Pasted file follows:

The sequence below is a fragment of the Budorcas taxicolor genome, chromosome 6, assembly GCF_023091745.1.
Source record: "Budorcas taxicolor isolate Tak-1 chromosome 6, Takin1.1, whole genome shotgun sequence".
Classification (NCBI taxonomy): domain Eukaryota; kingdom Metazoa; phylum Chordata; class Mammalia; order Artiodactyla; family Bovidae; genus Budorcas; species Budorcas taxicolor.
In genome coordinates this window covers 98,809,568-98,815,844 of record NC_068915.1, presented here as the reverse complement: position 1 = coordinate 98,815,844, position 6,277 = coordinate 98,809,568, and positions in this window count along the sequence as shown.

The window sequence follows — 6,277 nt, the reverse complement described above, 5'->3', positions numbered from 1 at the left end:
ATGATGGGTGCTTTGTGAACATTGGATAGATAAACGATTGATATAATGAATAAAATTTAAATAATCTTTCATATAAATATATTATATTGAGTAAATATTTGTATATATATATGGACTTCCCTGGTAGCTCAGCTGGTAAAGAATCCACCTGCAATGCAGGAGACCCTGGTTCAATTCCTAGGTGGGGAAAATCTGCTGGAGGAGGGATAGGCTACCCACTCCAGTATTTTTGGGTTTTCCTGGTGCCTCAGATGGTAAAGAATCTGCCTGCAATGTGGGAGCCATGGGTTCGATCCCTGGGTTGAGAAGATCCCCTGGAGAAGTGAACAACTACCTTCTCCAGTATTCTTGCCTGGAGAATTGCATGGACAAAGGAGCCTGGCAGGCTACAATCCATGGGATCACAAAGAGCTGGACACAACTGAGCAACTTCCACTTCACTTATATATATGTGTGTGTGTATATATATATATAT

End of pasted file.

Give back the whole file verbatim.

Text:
The sequence below is a fragment of the Budorcas taxicolor genome, chromosome 6, assembly GCF_023091745.1.
Source record: "Budorcas taxicolor isolate Tak-1 chromosome 6, Takin1.1, whole genome shotgun sequence".
Classification (NCBI taxonomy): domain Eukaryota; kingdom Metazoa; phylum Chordata; class Mammalia; order Artiodactyla; family Bovidae; genus Budorcas; species Budorcas taxicolor.
In genome coordinates this window covers 98,809,568-98,815,844 of record NC_068915.1, presented here as the reverse complement: position 1 = coordinate 98,815,844, position 6,277 = coordinate 98,809,568, and positions in this window count along the sequence as shown.

The window sequence follows — 6,277 nt, the reverse complement described above, 5'->3', positions numbered from 1 at the left end:
ATGATGGGTGCTTTGTGAACATTGGATAGATAAACGATTGATATAATGAATAAAATTTAAATAATCTTTCATATAAATATATTATATTGAGTAAATATTTGTATATATATATGGACTTCCCTGGTAGCTCAGCTGGTAAAGAATCCACCTGCAATGCAGGAGACCCTGGTTCAATTCCTAGGTGGGGAAAATCTGCTGGAGGAGGGATAGGCTACCCACTCCAGTATTTTTGGGTTTTCCTGGTGCCTCAGATGGTAAAGAATCTGCCTGCAATGTGGGAGCCATGGGTTCGATCCCTGGGTTGAGAAGATCCCCTGGAGAAGTGAACAACTACCTTCTCCAGTATTCTTGCCTGGAGAATTGCATGGACAAAGGAGCCTGGCAGGCTACAATCCATGGGATCACAAAGAGCTGGACACAACTGAGCAACTTCCACTTCACTTATATATATGTGTGTGTGTATATATATATATAT